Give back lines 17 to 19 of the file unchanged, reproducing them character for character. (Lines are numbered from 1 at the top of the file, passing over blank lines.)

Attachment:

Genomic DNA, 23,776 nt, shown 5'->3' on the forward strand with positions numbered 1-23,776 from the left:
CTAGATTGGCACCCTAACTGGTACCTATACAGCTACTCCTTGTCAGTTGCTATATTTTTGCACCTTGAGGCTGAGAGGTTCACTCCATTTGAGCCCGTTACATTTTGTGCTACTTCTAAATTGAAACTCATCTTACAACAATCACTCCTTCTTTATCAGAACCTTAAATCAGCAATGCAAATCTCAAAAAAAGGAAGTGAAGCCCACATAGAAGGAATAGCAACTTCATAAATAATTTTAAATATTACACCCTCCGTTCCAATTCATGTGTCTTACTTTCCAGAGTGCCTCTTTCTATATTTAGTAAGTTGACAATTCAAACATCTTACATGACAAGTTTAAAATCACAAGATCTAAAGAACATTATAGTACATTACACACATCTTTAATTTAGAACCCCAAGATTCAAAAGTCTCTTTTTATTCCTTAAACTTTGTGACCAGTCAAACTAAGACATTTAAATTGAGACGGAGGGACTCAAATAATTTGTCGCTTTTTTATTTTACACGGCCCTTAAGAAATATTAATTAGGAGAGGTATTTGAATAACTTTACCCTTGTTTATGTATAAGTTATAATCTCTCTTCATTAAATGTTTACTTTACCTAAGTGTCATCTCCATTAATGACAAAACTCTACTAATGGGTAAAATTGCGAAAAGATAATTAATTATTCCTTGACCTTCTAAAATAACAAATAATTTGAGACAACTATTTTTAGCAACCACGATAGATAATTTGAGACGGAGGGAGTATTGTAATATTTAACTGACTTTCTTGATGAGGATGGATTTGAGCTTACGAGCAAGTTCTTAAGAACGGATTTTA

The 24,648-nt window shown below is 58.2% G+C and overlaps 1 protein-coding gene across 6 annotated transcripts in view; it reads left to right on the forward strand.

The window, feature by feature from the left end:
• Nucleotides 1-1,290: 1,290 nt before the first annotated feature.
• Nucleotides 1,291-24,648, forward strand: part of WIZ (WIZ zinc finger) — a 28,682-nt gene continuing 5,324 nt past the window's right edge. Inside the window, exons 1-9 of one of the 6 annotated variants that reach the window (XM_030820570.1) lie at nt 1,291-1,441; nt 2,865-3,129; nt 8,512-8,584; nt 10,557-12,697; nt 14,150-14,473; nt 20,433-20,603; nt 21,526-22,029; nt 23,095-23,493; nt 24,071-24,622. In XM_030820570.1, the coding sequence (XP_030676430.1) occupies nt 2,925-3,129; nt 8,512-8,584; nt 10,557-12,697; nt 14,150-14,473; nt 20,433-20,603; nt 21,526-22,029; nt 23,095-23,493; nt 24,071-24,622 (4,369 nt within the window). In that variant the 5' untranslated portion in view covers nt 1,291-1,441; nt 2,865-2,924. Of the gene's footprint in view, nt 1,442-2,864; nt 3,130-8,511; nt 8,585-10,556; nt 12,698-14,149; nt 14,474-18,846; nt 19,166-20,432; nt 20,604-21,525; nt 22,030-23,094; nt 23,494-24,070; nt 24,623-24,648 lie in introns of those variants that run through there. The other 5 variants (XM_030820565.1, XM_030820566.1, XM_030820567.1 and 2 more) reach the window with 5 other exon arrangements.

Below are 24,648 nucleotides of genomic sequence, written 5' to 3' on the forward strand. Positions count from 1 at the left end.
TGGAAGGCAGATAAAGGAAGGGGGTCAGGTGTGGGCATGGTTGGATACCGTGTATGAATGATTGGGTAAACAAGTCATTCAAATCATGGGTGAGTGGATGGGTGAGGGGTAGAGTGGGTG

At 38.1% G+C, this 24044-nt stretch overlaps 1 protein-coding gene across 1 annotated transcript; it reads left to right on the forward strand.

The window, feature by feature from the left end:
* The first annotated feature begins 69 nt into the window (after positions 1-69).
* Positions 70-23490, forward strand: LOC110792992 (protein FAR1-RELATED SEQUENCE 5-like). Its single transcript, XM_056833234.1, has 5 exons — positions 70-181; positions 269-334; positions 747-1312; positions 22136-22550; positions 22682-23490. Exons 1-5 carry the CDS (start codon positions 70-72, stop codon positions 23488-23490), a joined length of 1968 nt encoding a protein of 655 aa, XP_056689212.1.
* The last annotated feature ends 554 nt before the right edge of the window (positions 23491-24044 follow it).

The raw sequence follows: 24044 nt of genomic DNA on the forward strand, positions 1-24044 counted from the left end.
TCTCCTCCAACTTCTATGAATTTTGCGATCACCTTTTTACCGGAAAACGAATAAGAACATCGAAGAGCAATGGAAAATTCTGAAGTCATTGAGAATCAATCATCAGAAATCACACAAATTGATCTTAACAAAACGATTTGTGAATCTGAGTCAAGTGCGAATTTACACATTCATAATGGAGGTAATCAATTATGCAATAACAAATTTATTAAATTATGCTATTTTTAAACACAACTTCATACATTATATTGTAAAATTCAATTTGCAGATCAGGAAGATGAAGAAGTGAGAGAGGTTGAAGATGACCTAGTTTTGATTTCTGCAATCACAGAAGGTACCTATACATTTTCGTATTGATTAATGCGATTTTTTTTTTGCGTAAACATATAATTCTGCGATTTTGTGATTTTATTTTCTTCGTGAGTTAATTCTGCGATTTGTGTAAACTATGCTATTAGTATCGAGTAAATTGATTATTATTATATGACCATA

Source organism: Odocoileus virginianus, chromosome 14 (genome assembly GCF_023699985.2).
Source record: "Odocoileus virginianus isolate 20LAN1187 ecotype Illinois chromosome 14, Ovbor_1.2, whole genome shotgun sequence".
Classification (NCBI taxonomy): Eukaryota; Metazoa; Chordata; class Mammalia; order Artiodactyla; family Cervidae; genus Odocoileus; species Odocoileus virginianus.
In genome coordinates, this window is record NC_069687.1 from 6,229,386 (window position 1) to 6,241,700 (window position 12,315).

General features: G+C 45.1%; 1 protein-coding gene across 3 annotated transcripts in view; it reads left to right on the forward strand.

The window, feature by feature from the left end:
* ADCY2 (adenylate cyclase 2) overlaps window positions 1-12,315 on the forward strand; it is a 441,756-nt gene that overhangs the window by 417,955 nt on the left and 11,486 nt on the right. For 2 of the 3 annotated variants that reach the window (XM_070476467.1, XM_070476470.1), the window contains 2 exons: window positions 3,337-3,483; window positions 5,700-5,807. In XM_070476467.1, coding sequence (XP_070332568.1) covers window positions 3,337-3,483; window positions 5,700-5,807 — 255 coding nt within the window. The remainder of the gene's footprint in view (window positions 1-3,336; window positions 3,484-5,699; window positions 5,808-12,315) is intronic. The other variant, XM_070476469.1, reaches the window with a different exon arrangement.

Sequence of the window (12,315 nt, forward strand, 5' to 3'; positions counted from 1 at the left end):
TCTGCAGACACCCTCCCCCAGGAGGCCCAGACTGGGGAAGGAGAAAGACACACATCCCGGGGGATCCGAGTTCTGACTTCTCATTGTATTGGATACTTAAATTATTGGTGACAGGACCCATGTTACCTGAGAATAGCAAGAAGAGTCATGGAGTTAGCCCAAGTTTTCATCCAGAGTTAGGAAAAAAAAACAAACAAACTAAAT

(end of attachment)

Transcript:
Source record: "Odocoileus virginianus isolate 20LAN1187 ecotype Illinois chromosome 14, Ovbor_1.2, whole genome shotgun sequence".
Classification (NCBI taxonomy): Eukaryota; Metazoa; Chordata; class Mammalia; order Artiodactyla; family Cervidae; genus Odocoileus; species Odocoileus virginianus.
In genome coordinates, this window is record NC_069687.1 from 6,229,386 (window position 1) to 6,241,700 (window position 12,315).